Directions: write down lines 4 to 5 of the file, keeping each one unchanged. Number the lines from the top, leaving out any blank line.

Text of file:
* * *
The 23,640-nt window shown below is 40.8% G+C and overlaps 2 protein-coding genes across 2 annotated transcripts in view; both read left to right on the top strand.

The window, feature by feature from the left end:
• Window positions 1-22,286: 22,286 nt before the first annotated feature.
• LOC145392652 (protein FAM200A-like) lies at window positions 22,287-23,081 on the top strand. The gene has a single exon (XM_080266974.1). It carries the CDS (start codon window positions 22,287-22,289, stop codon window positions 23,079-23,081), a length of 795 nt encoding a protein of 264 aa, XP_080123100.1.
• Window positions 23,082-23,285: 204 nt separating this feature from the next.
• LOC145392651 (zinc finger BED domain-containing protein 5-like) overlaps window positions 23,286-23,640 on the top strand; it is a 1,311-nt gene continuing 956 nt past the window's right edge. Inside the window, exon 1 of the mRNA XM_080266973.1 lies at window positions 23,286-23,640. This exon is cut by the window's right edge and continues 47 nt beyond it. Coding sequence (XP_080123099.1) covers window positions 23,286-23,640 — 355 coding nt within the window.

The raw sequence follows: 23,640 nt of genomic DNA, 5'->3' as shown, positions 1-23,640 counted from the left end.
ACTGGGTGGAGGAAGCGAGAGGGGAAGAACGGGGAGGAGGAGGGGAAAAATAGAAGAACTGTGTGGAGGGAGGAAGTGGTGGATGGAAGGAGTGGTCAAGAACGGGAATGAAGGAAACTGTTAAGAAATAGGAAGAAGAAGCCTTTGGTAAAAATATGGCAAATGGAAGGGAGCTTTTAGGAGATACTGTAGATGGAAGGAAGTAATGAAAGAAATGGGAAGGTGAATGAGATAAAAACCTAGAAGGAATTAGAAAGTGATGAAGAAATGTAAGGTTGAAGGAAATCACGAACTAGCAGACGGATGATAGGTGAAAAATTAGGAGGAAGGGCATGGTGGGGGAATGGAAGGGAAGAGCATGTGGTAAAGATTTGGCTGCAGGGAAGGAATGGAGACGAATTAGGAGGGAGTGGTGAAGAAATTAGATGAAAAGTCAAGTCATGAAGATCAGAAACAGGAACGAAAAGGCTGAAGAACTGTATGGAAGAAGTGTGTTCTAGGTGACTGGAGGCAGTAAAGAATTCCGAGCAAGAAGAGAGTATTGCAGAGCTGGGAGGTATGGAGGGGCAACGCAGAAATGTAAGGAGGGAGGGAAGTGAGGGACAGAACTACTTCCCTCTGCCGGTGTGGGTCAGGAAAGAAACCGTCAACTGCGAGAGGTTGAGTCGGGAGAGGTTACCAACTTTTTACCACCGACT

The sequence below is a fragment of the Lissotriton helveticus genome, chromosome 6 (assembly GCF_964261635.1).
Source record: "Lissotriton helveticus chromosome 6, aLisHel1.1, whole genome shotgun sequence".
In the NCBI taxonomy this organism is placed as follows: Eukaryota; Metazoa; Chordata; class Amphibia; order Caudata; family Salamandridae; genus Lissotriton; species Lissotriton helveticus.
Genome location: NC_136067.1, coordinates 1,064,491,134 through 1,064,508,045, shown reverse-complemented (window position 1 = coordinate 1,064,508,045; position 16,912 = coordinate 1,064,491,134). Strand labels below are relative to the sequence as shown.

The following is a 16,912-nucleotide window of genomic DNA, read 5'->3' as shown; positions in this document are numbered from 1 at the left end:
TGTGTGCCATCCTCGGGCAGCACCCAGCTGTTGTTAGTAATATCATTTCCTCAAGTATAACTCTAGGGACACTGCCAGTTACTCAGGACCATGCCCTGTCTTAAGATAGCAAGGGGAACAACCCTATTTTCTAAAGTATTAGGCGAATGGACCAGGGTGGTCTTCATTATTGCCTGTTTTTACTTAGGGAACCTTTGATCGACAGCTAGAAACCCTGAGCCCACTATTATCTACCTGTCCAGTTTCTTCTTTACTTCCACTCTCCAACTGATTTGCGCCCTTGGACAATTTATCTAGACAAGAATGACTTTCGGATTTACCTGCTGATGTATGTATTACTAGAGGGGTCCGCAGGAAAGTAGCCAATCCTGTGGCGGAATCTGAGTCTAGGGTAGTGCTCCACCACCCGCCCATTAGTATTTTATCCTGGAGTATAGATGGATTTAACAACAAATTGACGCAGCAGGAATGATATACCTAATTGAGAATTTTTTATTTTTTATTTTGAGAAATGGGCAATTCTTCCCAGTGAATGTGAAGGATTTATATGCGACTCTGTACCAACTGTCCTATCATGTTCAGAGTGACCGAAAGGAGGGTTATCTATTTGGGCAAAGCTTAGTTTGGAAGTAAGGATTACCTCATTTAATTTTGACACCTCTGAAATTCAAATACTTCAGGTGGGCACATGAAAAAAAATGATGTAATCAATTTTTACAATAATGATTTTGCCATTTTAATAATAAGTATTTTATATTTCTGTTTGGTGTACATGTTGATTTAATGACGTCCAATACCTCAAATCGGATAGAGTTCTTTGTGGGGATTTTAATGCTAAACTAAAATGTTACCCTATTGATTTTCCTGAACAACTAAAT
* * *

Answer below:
• LOC145392652 (protein FAM200A-like) lies at window positions 22,287-23,081 on the top strand. The gene has a single exon (XM_080266974.1). It carries the CDS (start codon window positions 22,287-22,289, stop codon window positions 23,079-23,081), a length of 795 nt encoding a protein of 264 aa, XP_080123100.1.
• Window positions 23,082-23,285: 204 nt separating this feature from the next.